Rescued songbirds perch on a branch at New York City’s Wild Bird Fund, the city’s only wildlife rescue and rehabilitation facility. On October 2 and 3, the center received a record number of injured birds that had collided with glass while migrating through the city.
When Genevieve Yue brought an injured pigeon to Manhattan’s Wild Bird Fund wildlife rehabilitation center last Saturday, she was surprised to find a line outside.
“A couple ahead of me had a bird in their sweatshirt. Other people had birds in Amazon boxes. Mine was in a take-out bag that I’d grabbed from a restaurant,” she says. One passerby asked if people were waiting in line for an ice cream shop.
Yue had found the injured pigeon lying on the sidewalk in her Lower East Side neighborhood and knew the bird needed help. “I have a particular fondness for pigeons. It breaks my heart when I see people treating them like vermin,” she says. She lined a paper bag with a spare diaper she had packed for her two-year-old, hopped in a Lyft, and headed north to the Wild Bird Fund on the Upper West Side.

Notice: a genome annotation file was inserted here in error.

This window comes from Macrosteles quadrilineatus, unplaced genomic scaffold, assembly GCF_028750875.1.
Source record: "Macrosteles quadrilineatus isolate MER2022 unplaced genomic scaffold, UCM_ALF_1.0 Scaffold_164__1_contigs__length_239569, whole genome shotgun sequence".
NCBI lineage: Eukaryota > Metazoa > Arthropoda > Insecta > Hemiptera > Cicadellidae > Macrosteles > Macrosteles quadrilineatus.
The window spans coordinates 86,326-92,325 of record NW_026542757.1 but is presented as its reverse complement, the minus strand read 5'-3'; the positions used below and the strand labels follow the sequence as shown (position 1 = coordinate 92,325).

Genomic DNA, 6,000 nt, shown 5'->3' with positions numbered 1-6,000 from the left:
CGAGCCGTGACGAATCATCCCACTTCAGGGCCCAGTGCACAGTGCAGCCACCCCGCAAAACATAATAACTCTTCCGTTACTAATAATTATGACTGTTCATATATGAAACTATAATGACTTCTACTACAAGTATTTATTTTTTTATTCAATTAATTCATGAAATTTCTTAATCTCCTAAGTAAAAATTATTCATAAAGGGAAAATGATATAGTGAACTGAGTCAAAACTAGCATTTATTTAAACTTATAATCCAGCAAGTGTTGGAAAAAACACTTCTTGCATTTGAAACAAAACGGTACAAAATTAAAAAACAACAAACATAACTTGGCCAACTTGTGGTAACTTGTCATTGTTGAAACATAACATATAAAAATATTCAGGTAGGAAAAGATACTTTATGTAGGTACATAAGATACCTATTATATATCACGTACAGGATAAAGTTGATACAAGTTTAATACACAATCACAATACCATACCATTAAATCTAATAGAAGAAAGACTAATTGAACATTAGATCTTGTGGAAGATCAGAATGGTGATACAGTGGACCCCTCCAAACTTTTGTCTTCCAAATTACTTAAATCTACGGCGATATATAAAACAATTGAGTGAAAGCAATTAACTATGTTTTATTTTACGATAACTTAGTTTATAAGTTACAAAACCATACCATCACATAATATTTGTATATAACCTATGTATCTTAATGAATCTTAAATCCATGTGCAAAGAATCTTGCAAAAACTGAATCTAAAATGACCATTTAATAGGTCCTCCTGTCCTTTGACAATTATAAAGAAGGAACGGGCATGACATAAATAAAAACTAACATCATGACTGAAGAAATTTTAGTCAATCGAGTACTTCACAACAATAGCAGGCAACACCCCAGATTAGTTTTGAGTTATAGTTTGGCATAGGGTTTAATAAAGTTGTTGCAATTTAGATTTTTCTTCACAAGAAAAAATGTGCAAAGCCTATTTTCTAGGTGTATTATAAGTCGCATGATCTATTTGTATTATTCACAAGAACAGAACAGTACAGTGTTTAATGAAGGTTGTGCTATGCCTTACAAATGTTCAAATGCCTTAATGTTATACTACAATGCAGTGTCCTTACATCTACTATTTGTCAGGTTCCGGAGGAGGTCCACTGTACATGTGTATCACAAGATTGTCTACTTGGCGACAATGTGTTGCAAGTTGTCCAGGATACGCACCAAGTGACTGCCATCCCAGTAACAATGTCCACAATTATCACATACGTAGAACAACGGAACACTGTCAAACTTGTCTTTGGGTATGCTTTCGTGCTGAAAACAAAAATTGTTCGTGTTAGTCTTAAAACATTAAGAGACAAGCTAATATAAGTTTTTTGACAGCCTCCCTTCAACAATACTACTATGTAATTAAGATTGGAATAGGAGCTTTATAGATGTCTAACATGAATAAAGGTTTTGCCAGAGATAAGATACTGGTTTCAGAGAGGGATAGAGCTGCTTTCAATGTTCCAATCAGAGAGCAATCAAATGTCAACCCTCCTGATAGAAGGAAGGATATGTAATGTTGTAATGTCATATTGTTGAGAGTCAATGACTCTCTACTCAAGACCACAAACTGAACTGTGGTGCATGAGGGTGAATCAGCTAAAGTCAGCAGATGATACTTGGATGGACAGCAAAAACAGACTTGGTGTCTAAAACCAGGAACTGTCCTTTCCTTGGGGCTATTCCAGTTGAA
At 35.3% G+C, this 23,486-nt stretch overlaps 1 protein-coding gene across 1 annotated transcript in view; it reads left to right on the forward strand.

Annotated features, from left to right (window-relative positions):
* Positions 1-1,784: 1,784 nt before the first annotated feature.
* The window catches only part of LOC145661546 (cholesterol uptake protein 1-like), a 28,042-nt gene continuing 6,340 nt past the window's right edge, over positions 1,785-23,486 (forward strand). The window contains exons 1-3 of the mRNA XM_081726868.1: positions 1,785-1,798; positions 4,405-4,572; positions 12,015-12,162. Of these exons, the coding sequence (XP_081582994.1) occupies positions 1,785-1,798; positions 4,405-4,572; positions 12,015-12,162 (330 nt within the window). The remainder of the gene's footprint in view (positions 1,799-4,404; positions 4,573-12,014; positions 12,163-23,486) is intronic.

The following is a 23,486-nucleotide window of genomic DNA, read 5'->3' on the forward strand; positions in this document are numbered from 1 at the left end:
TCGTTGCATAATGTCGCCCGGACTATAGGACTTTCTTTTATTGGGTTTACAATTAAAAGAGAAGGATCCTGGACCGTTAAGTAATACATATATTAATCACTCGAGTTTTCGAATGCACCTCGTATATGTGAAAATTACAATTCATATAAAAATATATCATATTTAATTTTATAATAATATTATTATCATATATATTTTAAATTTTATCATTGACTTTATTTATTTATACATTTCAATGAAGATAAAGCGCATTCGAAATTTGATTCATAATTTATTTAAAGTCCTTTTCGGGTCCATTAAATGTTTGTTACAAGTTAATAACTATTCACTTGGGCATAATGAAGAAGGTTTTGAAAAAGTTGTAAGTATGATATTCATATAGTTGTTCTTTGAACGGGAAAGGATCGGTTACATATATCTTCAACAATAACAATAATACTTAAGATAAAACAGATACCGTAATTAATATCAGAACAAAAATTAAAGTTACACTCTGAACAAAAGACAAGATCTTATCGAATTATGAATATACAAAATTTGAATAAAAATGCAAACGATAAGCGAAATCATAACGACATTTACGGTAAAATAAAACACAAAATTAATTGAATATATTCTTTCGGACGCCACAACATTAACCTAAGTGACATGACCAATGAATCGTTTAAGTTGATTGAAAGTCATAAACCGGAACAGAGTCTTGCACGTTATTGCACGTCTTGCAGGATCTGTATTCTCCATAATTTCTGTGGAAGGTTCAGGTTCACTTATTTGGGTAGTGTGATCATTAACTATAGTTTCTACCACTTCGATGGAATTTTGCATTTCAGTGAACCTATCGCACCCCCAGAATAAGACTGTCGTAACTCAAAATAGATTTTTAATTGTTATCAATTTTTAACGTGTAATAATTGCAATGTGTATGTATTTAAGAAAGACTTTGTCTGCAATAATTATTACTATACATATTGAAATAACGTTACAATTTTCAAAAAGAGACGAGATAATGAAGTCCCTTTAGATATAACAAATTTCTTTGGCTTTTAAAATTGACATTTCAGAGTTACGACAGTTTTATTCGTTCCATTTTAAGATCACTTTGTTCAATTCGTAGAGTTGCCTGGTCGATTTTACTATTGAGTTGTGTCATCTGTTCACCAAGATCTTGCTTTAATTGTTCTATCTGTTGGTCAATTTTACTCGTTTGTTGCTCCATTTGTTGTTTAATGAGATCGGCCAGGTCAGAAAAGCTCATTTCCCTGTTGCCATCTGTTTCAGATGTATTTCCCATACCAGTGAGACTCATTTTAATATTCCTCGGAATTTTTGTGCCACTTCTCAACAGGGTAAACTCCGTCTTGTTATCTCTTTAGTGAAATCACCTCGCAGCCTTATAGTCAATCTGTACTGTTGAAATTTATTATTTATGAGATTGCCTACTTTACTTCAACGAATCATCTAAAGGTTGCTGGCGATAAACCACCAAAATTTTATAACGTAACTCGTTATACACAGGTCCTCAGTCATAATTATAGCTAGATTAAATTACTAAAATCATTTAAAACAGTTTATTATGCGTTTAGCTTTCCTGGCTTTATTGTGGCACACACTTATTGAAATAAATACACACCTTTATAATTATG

It’s a tiny nonprofit operation tasked with serving all of New York City. “It’s kind of like a bird emergency room,” Yue says. “Our little ambulances are basically paper shopping bags and shoeboxes.” Everyone in line bonded over their tiny charges. “We started immediately sharing. ‘Where did your bird come from? Where did you find your bird? Do you want to see my bird?’”
She didn’t know at the time that New York was in the midst of a wave of bird collisions. Between Friday, October 2, and Saturday, October 3, the Wild Bird Fund took in a record 220 injured birds, three-quarters of...